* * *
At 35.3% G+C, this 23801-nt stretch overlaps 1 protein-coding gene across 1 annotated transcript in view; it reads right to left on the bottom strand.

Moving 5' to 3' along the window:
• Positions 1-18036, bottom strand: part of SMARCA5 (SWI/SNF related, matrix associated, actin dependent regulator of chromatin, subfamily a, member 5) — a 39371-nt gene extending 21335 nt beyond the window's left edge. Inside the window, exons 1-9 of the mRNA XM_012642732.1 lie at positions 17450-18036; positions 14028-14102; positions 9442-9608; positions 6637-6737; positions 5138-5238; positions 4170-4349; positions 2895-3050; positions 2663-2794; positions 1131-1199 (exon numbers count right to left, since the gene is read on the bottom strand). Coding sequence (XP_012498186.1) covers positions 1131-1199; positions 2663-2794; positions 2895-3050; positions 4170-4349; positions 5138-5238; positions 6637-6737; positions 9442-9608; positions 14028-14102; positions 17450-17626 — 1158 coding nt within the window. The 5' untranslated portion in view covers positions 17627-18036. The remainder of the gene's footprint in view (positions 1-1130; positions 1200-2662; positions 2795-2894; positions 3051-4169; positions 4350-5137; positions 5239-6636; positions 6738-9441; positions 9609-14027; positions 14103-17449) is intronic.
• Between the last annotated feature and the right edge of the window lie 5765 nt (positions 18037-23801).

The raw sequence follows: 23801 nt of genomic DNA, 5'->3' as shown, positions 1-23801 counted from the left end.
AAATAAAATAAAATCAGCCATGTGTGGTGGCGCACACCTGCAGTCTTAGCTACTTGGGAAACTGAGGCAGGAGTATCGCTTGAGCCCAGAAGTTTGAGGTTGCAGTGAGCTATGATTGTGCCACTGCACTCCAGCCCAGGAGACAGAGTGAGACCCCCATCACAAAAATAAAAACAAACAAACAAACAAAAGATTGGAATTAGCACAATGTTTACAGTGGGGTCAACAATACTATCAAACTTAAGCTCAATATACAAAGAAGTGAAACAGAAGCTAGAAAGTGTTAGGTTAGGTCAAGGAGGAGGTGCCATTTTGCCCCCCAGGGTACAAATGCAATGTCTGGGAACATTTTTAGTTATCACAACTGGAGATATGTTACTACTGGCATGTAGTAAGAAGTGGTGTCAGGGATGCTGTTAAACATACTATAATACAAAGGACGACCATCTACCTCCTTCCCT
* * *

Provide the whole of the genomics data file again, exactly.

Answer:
At 35.3% G+C, this 23801-nt stretch overlaps 1 protein-coding gene across 1 annotated transcript in view; it reads right to left on the bottom strand.

Moving 5' to 3' along the window:
• Positions 1-18036, bottom strand: part of SMARCA5 (SWI/SNF related, matrix associated, actin dependent regulator of chromatin, subfamily a, member 5) — a 39371-nt gene extending 21335 nt beyond the window's left edge. Inside the window, exons 1-9 of the mRNA XM_012642732.1 lie at positions 17450-18036; positions 14028-14102; positions 9442-9608; positions 6637-6737; positions 5138-5238; positions 4170-4349; positions 2895-3050; positions 2663-2794; positions 1131-1199 (exon numbers count right to left, since the gene is read on the bottom strand). Coding sequence (XP_012498186.1) covers positions 1131-1199; positions 2663-2794; positions 2895-3050; positions 4170-4349; positions 5138-5238; positions 6637-6737; positions 9442-9608; positions 14028-14102; positions 17450-17626 — 1158 coding nt within the window. The 5' untranslated portion in view covers positions 17627-18036. The remainder of the gene's footprint in view (positions 1-1130; positions 1200-2662; positions 2795-2894; positions 3051-4169; positions 4350-5137; positions 5239-6636; positions 6738-9441; positions 9609-14027; positions 14103-17449) is intronic.
• Between the last annotated feature and the right edge of the window lie 5765 nt (positions 18037-23801).

The raw sequence follows: 23801 nt of genomic DNA, 5'->3' as shown, positions 1-23801 counted from the left end.
AAATAAAATAAAATCAGCCATGTGTGGTGGCGCACACCTGCAGTCTTAGCTACTTGGGAAACTGAGGCAGGAGTATCGCTTGAGCCCAGAAGTTTGAGGTTGCAGTGAGCTATGATTGTGCCACTGCACTCCAGCCCAGGAGACAGAGTGAGACCCCCATCACAAAAATAAAAACAAACAAACAAACAAAAGATTGGAATTAGCACAATGTTTACAGTGGGGTCAACAATACTATCAAACTTAAGCTCAATATACAAAGAAGTGAAACAGAAGCTAGAAAGTGTTAGGTTAGGTCAAGGAGGAGGTGCCATTTTGCCCCCCAGGGTACAAATGCAATGTCTGGGAACATTTTTAGTTATCACAACTGGAGATATGTTACTACTGGCATGTAGTAAGAAGTGGTGTCAGGGATGCTGTTAAACATACTATAATACAAAGGACGACCATCTACCTCCTTCCCT